Your responsiveness can be very beneficial to your company. This is particularly true with complaints. Most people who dislike a brand will just go somewhere else. Someone who complains has an emotional investment in your brand that should be answered. Give complaints attention and response. Otherwise, you may alienate someone looking for a reason to stay.
You may also not be interacting with the appropriate frequency. Communicating too frequently with your customers can make you look arrogant. This is particularly true when you post on social media and the news section of your webpage seemingly insignificant unsolicited information. Keep the communication limited to regular posts, requested communications, and urgent updates.
Communicating too infrequently can make you appear diffident. It can make you appear arrogant in a different way than communicating too frequently.
If you don't respond to customer requests, you can send the message that you are too important to deal with these matters. Infrequent communication can also make your brand seem irrelevant. People may assume that the reason your company isn't posting is that nothing is happening.
The best solution for problems with communication frequency is to always post at a regular time. Your frequency could be daily, weekly, monthly, or any variation in between. With a regular posting time, you can give your customers a schedule for interaction and make certain that you don't over- or under-communicate. Having a regular schedule also helps your customer know when to expect communication, which can reduce their stress.
3. Not Reaching Your Target Audience
Sometimes, people aren't interacting with your brand because they don't know about it. If you are spending the time to tailor your content to the audience, you need to take equal care discovering where to find your audience. When you evaluate your target audience, you should take the time to know where they spend their time, what sites they use, and what content they read.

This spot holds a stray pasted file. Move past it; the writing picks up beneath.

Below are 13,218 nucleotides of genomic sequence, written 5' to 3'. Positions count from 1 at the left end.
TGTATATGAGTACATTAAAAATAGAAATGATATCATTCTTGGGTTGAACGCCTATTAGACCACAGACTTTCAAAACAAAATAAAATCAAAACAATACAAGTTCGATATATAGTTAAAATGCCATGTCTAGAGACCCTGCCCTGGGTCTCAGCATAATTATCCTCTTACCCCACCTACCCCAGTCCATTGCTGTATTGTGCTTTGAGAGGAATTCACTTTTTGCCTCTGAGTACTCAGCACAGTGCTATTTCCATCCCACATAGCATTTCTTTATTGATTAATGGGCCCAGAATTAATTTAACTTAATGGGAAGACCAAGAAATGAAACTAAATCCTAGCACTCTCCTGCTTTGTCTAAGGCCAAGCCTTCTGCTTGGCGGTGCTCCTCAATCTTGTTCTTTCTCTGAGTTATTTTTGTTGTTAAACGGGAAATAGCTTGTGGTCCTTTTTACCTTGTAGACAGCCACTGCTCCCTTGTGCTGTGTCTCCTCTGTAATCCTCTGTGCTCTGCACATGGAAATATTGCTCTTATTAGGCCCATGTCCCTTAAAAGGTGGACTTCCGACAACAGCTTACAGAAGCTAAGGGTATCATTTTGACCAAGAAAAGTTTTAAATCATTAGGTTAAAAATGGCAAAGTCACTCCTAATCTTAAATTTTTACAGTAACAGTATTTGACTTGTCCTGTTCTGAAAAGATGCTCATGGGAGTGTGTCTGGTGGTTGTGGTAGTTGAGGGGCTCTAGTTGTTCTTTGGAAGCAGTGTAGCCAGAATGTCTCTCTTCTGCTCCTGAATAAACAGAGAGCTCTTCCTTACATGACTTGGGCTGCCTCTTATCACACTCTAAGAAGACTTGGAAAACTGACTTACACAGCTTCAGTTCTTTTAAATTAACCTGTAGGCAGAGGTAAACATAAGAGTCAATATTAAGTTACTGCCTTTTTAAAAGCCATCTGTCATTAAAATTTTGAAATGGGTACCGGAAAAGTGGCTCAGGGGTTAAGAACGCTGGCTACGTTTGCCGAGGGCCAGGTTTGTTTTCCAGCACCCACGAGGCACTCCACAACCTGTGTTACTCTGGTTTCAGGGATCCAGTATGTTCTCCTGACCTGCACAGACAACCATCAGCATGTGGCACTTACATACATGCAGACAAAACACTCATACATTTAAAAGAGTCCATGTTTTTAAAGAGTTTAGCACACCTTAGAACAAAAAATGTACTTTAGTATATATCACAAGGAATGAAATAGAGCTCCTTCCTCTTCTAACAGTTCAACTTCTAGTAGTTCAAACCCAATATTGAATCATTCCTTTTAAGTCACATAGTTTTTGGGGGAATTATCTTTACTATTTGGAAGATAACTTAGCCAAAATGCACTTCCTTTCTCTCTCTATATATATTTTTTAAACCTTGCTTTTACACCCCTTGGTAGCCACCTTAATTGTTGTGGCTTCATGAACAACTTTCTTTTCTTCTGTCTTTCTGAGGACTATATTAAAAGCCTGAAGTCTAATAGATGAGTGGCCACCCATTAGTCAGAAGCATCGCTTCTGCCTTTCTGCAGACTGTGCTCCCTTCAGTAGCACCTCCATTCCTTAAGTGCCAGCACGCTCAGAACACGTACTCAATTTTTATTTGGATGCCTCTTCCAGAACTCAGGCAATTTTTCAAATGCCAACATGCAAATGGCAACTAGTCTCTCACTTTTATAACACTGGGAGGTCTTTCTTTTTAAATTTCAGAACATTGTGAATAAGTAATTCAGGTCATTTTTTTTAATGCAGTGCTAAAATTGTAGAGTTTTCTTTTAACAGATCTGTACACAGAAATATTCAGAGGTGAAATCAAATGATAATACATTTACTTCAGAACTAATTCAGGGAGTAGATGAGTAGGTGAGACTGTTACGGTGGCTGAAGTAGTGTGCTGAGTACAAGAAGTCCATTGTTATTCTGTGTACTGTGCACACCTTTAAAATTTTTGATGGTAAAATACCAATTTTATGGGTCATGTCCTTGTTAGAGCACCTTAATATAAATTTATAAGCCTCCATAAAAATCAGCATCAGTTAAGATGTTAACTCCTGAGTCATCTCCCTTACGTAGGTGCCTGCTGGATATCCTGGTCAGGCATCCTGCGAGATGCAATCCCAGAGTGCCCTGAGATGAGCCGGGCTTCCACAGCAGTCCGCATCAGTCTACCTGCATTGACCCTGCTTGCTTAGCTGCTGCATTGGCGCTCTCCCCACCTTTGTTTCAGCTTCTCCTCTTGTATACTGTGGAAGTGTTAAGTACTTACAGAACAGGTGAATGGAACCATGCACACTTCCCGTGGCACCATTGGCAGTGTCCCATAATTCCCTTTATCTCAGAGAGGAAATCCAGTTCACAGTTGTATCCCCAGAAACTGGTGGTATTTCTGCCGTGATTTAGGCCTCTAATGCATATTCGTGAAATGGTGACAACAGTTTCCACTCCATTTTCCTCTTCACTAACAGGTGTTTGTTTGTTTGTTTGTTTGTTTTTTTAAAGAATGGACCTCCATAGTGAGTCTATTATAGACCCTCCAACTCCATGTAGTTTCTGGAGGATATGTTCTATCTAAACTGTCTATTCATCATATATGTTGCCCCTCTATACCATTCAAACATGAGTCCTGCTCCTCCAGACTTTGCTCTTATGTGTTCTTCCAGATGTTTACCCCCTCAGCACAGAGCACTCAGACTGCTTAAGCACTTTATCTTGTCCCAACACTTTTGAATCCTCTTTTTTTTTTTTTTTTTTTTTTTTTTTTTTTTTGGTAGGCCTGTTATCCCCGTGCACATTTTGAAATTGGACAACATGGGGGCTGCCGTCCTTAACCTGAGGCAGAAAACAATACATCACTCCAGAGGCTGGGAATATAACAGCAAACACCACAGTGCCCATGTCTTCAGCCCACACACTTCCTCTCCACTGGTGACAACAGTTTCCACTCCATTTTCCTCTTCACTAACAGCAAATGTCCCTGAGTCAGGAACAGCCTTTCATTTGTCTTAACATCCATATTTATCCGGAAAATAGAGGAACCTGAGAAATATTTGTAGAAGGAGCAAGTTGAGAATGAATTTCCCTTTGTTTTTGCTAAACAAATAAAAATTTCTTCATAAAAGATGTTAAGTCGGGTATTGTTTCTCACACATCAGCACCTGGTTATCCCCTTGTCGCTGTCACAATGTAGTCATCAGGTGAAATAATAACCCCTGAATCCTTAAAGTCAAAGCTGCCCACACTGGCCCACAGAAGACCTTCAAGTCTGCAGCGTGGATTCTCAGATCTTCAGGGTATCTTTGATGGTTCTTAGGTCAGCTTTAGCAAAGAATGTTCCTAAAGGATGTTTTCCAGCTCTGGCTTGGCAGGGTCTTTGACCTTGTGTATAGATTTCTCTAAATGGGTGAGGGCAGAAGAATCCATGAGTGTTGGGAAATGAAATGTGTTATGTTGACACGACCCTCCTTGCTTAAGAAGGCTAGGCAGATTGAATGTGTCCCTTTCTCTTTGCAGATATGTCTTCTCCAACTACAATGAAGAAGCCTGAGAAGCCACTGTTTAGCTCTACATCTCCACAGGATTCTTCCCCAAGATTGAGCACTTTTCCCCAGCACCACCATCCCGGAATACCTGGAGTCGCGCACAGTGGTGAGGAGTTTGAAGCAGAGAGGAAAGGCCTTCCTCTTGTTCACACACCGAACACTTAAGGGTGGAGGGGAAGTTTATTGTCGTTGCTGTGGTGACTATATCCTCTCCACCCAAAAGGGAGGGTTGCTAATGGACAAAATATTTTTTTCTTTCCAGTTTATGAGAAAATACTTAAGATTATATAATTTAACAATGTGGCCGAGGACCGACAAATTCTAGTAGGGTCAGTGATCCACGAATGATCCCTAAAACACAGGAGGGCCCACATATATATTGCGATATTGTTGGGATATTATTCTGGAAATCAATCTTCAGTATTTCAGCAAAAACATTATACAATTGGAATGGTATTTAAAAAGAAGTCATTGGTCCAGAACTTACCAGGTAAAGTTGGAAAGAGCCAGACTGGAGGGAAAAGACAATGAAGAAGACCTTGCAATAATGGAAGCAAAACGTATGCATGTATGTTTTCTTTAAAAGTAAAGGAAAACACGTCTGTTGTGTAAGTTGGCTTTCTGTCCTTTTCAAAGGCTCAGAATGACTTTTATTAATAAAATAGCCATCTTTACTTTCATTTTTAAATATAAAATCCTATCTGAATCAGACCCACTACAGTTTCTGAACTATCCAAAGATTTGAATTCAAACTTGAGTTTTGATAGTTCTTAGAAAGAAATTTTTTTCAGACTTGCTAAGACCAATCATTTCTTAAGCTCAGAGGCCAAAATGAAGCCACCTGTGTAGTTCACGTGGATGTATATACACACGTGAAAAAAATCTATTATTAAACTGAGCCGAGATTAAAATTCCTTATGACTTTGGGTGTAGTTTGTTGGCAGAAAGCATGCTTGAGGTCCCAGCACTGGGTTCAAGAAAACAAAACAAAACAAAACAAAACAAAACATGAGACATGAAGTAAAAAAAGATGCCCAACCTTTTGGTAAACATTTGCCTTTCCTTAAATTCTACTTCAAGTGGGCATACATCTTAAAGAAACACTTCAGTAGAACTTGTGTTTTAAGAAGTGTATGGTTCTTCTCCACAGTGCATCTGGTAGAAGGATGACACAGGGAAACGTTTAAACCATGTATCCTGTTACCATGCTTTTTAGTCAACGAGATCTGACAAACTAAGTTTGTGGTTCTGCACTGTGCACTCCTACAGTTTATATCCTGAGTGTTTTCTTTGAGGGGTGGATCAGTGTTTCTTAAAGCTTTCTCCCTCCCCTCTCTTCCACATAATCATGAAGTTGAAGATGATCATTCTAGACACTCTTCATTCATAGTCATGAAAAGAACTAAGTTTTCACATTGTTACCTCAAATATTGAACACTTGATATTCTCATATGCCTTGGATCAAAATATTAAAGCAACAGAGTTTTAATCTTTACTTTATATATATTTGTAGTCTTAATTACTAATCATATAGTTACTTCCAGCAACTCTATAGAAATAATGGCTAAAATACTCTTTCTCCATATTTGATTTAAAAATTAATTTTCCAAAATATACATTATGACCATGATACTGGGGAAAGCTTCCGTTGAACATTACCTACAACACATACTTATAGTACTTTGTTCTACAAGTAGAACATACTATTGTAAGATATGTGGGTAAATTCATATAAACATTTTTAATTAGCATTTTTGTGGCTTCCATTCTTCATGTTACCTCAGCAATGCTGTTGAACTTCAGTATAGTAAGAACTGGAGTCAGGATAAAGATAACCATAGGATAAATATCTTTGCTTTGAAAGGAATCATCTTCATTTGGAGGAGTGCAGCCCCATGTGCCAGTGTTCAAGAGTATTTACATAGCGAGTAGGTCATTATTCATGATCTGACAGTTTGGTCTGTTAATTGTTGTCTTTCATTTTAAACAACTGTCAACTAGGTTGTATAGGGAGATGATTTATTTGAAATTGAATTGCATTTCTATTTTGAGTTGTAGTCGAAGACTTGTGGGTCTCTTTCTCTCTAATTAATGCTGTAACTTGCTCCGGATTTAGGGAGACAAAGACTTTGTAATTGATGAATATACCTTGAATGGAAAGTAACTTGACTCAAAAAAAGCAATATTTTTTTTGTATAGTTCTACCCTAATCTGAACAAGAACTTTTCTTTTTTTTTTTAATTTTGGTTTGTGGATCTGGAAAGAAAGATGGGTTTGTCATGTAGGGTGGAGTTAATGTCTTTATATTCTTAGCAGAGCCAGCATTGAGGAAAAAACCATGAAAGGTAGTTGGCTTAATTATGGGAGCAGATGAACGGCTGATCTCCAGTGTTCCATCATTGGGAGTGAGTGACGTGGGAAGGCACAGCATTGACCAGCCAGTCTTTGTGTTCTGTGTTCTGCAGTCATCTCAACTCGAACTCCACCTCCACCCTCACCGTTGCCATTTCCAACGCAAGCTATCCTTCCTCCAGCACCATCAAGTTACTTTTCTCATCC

One of the most important digital marketing tools has become social media. However, not all sites appeal to the same audiences. When you decide on an audience, you need to determine how prevalent social media use is for them, what sites they use, and what they use these sites for. This knowledge can make all the difference when it comes to getting people interacting with your brand.
Match your content to both your social media sites and your audience. If your audience doesn't usually read certain types of media, then using that medium to market your brand is useless. Other times, your audience's preferred content may not suit a particular social media site or format. Consider the practical implications before posting online because content needs to be of consistent quality.
Sometimes, you aren't reaching your target audience because you haven't given your strategy enough time. Even with the speed the Internet offers, it still takes time for your message to reach enough of your target audience to have an effect. Allow your brand and your audience time to interact appropriately.
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In every case, you need to test your marketing strategy before making it live. Though you cannot find all the problems in testing, you can at least fix the worst flaws and know where the potential weak spots in the campaign are.
Testing your strategy can provide ideas for your next campaign before the current one has even made it to evaluation. If the same problems or high points were indicated in both the testing and actual campaign, you have found the next thing to work on.
You may like these other MarketingProfs articles related to Customer Relationships:
- Boost Your Sales With Strategic Gifting [Infographic]
- How to Use Empathy in Your B2B Brand Storytelling
- The Role of Customer Empathy in the Future of Marketing
- How to Offer More Value to Your Crisis-Stricken Customers [Infographic]
- Planning Your COVID-Related Communications: A Flowchart [Infographic]